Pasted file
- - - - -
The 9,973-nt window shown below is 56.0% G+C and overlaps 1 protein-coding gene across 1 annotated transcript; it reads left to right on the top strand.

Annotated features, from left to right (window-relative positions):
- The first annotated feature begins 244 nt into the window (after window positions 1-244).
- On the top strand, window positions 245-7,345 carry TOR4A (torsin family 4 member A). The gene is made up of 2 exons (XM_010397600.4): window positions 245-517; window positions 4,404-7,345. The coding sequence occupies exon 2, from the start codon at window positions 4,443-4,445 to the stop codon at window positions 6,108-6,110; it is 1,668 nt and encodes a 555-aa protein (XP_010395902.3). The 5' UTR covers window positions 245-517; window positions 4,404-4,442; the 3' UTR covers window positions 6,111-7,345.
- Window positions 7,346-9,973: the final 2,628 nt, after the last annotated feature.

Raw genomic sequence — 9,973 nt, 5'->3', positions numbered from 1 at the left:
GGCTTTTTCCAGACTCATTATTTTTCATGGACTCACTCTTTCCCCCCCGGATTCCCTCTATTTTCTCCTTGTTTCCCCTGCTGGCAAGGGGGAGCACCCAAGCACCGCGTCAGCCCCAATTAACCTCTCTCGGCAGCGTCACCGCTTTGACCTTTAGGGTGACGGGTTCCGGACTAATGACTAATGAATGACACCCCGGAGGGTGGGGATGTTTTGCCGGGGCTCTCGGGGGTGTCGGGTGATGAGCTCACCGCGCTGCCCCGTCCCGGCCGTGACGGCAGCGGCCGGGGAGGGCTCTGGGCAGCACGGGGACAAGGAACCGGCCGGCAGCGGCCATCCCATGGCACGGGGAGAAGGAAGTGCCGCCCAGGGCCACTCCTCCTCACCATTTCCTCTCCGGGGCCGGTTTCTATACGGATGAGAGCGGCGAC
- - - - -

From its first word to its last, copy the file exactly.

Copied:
The 9,973-nt window shown below is 56.0% G+C and overlaps 1 protein-coding gene across 1 annotated transcript; it reads left to right on the top strand.

Annotated features, from left to right (window-relative positions):
- The first annotated feature begins 244 nt into the window (after window positions 1-244).
- On the top strand, window positions 245-7,345 carry TOR4A (torsin family 4 member A). The gene is made up of 2 exons (XM_010397600.4): window positions 245-517; window positions 4,404-7,345. The coding sequence occupies exon 2, from the start codon at window positions 4,443-4,445 to the stop codon at window positions 6,108-6,110; it is 1,668 nt and encodes a 555-aa protein (XP_010395902.3). The 5' UTR covers window positions 245-517; window positions 4,404-4,442; the 3' UTR covers window positions 6,111-7,345.
- Window positions 7,346-9,973: the final 2,628 nt, after the last annotated feature.

Raw genomic sequence — 9,973 nt, 5'->3', positions numbered from 1 at the left:
GGCTTTTTCCAGACTCATTATTTTTCATGGACTCACTCTTTCCCCCCCGGATTCCCTCTATTTTCTCCTTGTTTCCCCTGCTGGCAAGGGGGAGCACCCAAGCACCGCGTCAGCCCCAATTAACCTCTCTCGGCAGCGTCACCGCTTTGACCTTTAGGGTGACGGGTTCCGGACTAATGACTAATGAATGACACCCCGGAGGGTGGGGATGTTTTGCCGGGGCTCTCGGGGGTGTCGGGTGATGAGCTCACCGCGCTGCCCCGTCCCGGCCGTGACGGCAGCGGCCGGGGAGGGCTCTGGGCAGCACGGGGACAAGGAACCGGCCGGCAGCGGCCATCCCATGGCACGGGGAGAAGGAAGTGCCGCCCAGGGCCACTCCTCCTCACCATTTCCTCTCCGGGGCCGGTTTCTATACGGATGAGAGCGGCGAC